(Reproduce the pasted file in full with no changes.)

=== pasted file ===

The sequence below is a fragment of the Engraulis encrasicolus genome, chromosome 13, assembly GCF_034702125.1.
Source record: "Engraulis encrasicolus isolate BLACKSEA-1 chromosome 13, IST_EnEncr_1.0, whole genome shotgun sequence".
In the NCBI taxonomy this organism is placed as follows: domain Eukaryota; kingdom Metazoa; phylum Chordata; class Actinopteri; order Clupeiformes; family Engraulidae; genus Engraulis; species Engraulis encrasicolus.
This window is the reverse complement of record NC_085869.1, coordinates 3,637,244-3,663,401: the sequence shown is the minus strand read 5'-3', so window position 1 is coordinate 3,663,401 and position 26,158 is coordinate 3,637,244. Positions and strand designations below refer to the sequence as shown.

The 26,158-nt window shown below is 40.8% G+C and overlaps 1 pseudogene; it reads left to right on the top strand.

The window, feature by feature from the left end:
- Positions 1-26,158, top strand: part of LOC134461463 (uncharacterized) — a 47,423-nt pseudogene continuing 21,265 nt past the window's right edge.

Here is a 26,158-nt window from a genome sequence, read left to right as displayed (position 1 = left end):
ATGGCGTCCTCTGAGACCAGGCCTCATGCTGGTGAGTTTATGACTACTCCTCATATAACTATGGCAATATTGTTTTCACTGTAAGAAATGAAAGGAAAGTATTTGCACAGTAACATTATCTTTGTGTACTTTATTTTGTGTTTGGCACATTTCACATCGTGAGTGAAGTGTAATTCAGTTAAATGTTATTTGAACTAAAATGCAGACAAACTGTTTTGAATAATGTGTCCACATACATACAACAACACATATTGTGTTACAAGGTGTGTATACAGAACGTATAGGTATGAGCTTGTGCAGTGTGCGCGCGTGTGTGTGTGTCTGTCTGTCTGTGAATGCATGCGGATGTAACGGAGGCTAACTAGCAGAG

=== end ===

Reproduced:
The sequence below is a fragment of the Engraulis encrasicolus genome, chromosome 13, assembly GCF_034702125.1.
Source record: "Engraulis encrasicolus isolate BLACKSEA-1 chromosome 13, IST_EnEncr_1.0, whole genome shotgun sequence".
In the NCBI taxonomy this organism is placed as follows: domain Eukaryota; kingdom Metazoa; phylum Chordata; class Actinopteri; order Clupeiformes; family Engraulidae; genus Engraulis; species Engraulis encrasicolus.
This window is the reverse complement of record NC_085869.1, coordinates 3,637,244-3,663,401: the sequence shown is the minus strand read 5'-3', so window position 1 is coordinate 3,663,401 and position 26,158 is coordinate 3,637,244. Positions and strand designations below refer to the sequence as shown.

The 26,158-nt window shown below is 40.8% G+C and overlaps 1 pseudogene; it reads left to right on the top strand.

The window, feature by feature from the left end:
- Positions 1-26,158, top strand: part of LOC134461463 (uncharacterized) — a 47,423-nt pseudogene continuing 21,265 nt past the window's right edge.

Here is a 26,158-nt window from a genome sequence, read left to right as displayed (position 1 = left end):
ATGGCGTCCTCTGAGACCAGGCCTCATGCTGGTGAGTTTATGACTACTCCTCATATAACTATGGCAATATTGTTTTCACTGTAAGAAATGAAAGGAAAGTATTTGCACAGTAACATTATCTTTGTGTACTTTATTTTGTGTTTGGCACATTTCACATCGTGAGTGAAGTGTAATTCAGTTAAATGTTATTTGAACTAAAATGCAGACAAACTGTTTTGAATAATGTGTCCACATACATACAACAACACATATTGTGTTACAAGGTGTGTATACAGAACGTATAGGTATGAGCTTGTGCAGTGTGCGCGCGTGTGTGTGTGTCTGTCTGTCTGTGAATGCATGCGGATGTAACGGAGGCTAACTAGCAGAG